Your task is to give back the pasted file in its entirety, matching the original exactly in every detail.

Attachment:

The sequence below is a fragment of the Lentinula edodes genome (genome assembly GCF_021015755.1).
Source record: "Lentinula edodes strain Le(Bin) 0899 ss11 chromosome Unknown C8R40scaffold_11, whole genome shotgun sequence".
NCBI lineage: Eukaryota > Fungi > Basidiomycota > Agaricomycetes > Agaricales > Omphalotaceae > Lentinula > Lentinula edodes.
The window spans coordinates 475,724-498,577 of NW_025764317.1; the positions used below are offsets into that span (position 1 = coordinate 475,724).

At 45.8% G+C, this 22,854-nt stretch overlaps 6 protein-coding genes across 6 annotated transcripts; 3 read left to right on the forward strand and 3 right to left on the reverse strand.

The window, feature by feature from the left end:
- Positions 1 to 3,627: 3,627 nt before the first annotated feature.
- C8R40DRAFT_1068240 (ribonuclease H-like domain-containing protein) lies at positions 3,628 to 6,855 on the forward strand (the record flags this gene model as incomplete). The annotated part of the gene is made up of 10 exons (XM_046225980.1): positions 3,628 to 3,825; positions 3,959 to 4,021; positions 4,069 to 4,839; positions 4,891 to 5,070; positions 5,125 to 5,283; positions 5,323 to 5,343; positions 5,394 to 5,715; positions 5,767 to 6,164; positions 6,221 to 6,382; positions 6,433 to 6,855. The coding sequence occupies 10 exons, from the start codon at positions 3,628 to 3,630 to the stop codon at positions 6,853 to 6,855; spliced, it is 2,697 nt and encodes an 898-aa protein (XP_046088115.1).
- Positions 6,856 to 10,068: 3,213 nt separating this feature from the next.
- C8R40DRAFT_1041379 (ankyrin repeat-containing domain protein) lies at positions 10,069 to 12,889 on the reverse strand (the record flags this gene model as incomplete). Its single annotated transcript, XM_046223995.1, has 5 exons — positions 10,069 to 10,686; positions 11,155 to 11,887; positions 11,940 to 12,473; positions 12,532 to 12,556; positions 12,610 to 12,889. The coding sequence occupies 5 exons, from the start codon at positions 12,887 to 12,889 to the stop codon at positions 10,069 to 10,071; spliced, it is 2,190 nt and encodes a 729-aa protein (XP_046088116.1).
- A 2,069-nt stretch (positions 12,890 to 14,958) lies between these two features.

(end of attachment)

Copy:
The sequence below is a fragment of the Lentinula edodes genome (genome assembly GCF_021015755.1).
Source record: "Lentinula edodes strain Le(Bin) 0899 ss11 chromosome Unknown C8R40scaffold_11, whole genome shotgun sequence".
NCBI lineage: Eukaryota > Fungi > Basidiomycota > Agaricomycetes > Agaricales > Omphalotaceae > Lentinula > Lentinula edodes.
The window spans coordinates 475,724-498,577 of NW_025764317.1; the positions used below are offsets into that span (position 1 = coordinate 475,724).

At 45.8% G+C, this 22,854-nt stretch overlaps 6 protein-coding genes across 6 annotated transcripts; 3 read left to right on the forward strand and 3 right to left on the reverse strand.

The window, feature by feature from the left end:
- Positions 1 to 3,627: 3,627 nt before the first annotated feature.
- C8R40DRAFT_1068240 (ribonuclease H-like domain-containing protein) lies at positions 3,628 to 6,855 on the forward strand (the record flags this gene model as incomplete). The annotated part of the gene is made up of 10 exons (XM_046225980.1): positions 3,628 to 3,825; positions 3,959 to 4,021; positions 4,069 to 4,839; positions 4,891 to 5,070; positions 5,125 to 5,283; positions 5,323 to 5,343; positions 5,394 to 5,715; positions 5,767 to 6,164; positions 6,221 to 6,382; positions 6,433 to 6,855. The coding sequence occupies 10 exons, from the start codon at positions 3,628 to 3,630 to the stop codon at positions 6,853 to 6,855; spliced, it is 2,697 nt and encodes an 898-aa protein (XP_046088115.1).
- Positions 6,856 to 10,068: 3,213 nt separating this feature from the next.
- C8R40DRAFT_1041379 (ankyrin repeat-containing domain protein) lies at positions 10,069 to 12,889 on the reverse strand (the record flags this gene model as incomplete). Its single annotated transcript, XM_046223995.1, has 5 exons — positions 10,069 to 10,686; positions 11,155 to 11,887; positions 11,940 to 12,473; positions 12,532 to 12,556; positions 12,610 to 12,889. The coding sequence occupies 5 exons, from the start codon at positions 12,887 to 12,889 to the stop codon at positions 10,069 to 10,071; spliced, it is 2,190 nt and encodes a 729-aa protein (XP_046088116.1).
- A 2,069-nt stretch (positions 12,890 to 14,958) lies between these two features.